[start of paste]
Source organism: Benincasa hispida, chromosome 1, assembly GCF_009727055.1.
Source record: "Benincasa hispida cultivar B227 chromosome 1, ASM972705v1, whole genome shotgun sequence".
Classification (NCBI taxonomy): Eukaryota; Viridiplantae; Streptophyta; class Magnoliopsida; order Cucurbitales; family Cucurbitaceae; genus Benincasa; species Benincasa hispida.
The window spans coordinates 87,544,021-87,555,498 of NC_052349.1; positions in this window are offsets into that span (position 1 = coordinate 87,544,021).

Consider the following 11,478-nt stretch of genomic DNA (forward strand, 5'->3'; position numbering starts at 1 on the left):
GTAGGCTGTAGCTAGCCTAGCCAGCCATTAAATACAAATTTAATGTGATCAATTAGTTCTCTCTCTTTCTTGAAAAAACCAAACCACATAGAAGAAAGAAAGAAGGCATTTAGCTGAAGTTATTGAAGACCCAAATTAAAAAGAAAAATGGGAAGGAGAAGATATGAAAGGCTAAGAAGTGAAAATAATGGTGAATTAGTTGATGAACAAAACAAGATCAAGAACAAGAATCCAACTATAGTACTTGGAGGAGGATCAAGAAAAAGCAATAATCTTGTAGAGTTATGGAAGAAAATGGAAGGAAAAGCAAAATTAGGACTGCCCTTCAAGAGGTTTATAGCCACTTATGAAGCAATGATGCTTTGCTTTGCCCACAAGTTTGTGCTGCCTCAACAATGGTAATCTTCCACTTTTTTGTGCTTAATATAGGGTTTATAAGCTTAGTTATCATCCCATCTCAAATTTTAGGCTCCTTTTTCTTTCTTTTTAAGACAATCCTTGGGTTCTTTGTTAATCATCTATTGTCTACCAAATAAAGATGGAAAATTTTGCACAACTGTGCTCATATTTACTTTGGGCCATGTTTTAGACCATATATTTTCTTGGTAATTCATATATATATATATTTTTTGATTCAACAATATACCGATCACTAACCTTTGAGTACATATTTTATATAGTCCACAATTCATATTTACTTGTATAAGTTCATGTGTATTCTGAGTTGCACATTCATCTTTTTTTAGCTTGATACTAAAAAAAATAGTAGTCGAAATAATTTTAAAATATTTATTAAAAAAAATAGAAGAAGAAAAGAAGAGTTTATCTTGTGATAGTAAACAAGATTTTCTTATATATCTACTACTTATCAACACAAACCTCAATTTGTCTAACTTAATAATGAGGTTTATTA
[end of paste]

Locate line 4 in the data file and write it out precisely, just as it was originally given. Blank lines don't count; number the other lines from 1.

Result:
The window spans coordinates 87,544,021-87,555,498 of NC_052349.1; positions in this window are offsets into that span (position 1 = coordinate 87,544,021).